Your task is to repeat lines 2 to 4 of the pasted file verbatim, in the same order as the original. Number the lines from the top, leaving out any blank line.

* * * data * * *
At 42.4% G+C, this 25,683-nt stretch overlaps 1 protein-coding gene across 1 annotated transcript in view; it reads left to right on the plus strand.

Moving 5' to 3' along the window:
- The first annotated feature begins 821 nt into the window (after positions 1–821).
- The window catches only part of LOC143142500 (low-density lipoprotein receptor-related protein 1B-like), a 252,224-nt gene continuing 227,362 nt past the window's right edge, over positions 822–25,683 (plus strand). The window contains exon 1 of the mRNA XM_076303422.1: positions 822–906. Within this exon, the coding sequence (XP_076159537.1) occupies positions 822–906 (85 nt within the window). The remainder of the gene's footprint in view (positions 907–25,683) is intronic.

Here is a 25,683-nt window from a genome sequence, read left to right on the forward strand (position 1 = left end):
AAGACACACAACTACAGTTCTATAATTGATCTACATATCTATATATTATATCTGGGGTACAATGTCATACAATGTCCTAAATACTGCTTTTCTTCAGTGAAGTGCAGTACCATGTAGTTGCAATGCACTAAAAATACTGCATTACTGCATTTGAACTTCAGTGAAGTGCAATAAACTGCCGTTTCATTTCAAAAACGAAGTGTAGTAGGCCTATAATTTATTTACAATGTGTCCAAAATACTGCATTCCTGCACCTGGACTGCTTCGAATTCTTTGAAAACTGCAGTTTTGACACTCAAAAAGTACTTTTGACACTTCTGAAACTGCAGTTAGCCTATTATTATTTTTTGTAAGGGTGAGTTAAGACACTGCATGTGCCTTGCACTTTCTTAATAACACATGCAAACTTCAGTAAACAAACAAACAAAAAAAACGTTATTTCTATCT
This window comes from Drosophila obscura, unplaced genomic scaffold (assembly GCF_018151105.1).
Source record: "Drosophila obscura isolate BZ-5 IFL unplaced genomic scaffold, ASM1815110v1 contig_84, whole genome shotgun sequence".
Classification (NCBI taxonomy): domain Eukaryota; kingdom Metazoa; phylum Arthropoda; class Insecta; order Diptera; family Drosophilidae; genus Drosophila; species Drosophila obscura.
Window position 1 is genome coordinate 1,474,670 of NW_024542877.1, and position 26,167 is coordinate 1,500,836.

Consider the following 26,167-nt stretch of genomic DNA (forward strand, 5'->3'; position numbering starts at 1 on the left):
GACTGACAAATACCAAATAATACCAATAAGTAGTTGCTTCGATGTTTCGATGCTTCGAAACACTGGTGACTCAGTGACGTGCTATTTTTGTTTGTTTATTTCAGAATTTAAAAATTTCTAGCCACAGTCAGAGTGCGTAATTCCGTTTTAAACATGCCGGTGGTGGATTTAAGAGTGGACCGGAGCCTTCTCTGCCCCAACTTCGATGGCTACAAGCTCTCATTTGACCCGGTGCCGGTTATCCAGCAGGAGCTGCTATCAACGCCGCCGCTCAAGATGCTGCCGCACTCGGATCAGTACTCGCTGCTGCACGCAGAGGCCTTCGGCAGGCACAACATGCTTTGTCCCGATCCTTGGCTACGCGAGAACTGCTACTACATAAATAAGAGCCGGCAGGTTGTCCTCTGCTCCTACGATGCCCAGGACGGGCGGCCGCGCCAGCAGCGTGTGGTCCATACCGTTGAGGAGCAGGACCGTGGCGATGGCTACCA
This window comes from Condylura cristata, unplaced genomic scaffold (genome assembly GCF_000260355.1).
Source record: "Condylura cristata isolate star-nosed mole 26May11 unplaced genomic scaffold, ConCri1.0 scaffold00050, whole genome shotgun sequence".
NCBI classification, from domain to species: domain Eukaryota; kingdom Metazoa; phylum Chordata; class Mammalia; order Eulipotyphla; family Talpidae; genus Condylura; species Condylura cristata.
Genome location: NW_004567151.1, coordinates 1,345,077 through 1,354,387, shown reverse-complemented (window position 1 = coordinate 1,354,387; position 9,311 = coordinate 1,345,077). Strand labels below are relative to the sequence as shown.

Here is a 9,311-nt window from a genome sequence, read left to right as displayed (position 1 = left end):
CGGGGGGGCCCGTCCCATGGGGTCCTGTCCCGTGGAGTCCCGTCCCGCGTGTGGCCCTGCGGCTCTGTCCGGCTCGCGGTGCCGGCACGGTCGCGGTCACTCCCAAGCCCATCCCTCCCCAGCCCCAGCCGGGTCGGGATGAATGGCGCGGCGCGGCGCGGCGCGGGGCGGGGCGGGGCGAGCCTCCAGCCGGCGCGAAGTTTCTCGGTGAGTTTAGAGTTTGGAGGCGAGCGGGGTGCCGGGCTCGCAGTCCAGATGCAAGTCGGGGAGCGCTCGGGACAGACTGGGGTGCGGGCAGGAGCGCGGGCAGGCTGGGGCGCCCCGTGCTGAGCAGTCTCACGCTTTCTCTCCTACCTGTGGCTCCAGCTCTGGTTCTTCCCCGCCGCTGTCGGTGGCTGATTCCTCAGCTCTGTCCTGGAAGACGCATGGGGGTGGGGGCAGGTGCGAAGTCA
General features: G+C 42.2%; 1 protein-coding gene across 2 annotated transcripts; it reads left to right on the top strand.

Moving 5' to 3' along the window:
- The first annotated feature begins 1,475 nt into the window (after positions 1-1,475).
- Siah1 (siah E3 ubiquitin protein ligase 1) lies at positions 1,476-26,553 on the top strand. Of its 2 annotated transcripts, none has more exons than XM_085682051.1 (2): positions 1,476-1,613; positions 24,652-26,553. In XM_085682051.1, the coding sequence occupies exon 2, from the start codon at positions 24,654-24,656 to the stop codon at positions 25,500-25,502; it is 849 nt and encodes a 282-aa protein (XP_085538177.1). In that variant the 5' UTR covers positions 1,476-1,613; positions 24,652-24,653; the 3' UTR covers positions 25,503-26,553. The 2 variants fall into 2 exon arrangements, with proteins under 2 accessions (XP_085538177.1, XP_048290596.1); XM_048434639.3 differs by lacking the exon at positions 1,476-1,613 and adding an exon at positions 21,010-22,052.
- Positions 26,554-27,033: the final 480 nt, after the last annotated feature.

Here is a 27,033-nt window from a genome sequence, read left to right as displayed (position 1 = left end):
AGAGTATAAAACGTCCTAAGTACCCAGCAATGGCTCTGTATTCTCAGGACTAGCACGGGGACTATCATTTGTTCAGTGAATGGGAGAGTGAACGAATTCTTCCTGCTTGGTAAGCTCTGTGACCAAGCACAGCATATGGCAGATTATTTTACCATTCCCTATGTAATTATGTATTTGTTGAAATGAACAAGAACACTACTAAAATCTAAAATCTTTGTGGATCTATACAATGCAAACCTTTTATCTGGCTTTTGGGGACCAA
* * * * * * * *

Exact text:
Moving 5' to 3' along the window:
- The first annotated feature begins 821 nt into the window (after positions 1–821).
- The window catches only part of LOC143142500 (low-density lipoprotein receptor-related protein 1B-like), a 252,224-nt gene continuing 227,362 nt past the window's right edge, over positions 822–25,683 (plus strand). The window contains exon 1 of the mRNA XM_076303422.1: positions 822–906. Within this exon, the coding sequence (XP_076159537.1) occupies positions 822–906 (85 nt within the window). The remainder of the gene's footprint in view (positions 907–25,683) is intronic.